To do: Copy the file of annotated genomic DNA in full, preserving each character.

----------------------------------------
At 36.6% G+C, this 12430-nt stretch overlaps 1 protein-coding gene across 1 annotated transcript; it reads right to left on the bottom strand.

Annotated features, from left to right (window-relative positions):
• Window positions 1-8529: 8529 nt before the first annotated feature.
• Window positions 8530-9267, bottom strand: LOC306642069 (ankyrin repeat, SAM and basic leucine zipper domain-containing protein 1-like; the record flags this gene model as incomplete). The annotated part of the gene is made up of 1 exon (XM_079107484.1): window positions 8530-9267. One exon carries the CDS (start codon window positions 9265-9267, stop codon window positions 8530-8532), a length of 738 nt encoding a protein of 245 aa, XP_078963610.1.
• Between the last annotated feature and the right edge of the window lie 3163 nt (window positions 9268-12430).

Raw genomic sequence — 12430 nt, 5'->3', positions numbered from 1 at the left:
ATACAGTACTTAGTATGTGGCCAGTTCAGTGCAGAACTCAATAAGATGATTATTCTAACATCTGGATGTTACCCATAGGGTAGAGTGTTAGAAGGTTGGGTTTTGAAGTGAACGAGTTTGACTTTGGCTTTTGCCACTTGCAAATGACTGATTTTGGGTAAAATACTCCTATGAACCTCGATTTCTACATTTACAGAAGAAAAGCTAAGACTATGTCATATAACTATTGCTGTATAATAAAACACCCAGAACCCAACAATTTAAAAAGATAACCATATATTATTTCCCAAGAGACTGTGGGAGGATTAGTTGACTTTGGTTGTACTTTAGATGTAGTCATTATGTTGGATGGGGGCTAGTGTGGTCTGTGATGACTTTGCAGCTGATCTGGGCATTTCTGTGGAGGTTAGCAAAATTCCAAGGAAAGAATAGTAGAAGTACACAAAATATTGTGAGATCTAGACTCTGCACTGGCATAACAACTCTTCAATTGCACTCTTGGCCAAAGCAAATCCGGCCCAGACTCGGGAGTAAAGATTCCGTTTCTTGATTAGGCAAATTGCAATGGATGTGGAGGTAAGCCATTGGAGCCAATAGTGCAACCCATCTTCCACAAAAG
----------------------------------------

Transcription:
At 36.6% G+C, this 12430-nt stretch overlaps 1 protein-coding gene across 1 annotated transcript; it reads right to left on the bottom strand.

Annotated features, from left to right (window-relative positions):
• Window positions 1-8529: 8529 nt before the first annotated feature.
• Window positions 8530-9267, bottom strand: LOC306642069 (ankyrin repeat, SAM and basic leucine zipper domain-containing protein 1-like; the record flags this gene model as incomplete). The annotated part of the gene is made up of 1 exon (XM_079107484.1): window positions 8530-9267. One exon carries the CDS (start codon window positions 9265-9267, stop codon window positions 8530-8532), a length of 738 nt encoding a protein of 245 aa, XP_078963610.1.
• Between the last annotated feature and the right edge of the window lie 3163 nt (window positions 9268-12430).

Raw genomic sequence — 12430 nt, 5'->3', positions numbered from 1 at the left:
ATACAGTACTTAGTATGTGGCCAGTTCAGTGCAGAACTCAATAAGATGATTATTCTAACATCTGGATGTTACCCATAGGGTAGAGTGTTAGAAGGTTGGGTTTTGAAGTGAACGAGTTTGACTTTGGCTTTTGCCACTTGCAAATGACTGATTTTGGGTAAAATACTCCTATGAACCTCGATTTCTACATTTACAGAAGAAAAGCTAAGACTATGTCATATAACTATTGCTGTATAATAAAACACCCAGAACCCAACAATTTAAAAAGATAACCATATATTATTTCCCAAGAGACTGTGGGAGGATTAGTTGACTTTGGTTGTACTTTAGATGTAGTCATTATGTTGGATGGGGGCTAGTGTGGTCTGTGATGACTTTGCAGCTGATCTGGGCATTTCTGTGGAGGTTAGCAAAATTCCAAGGAAAGAATAGTAGAAGTACACAAAATATTGTGAGATCTAGACTCTGCACTGGCATAACAACTCTTCAATTGCACTCTTGGCCAAAGCAAATCCGGCCCAGACTCGGGAGTAAAGATTCCGTTTCTTGATTAGGCAAATTGCAATGGATGTGGAGGTAAGCCATTGGAGCCAATAGTGCAACCCATCTTCCACAAAAG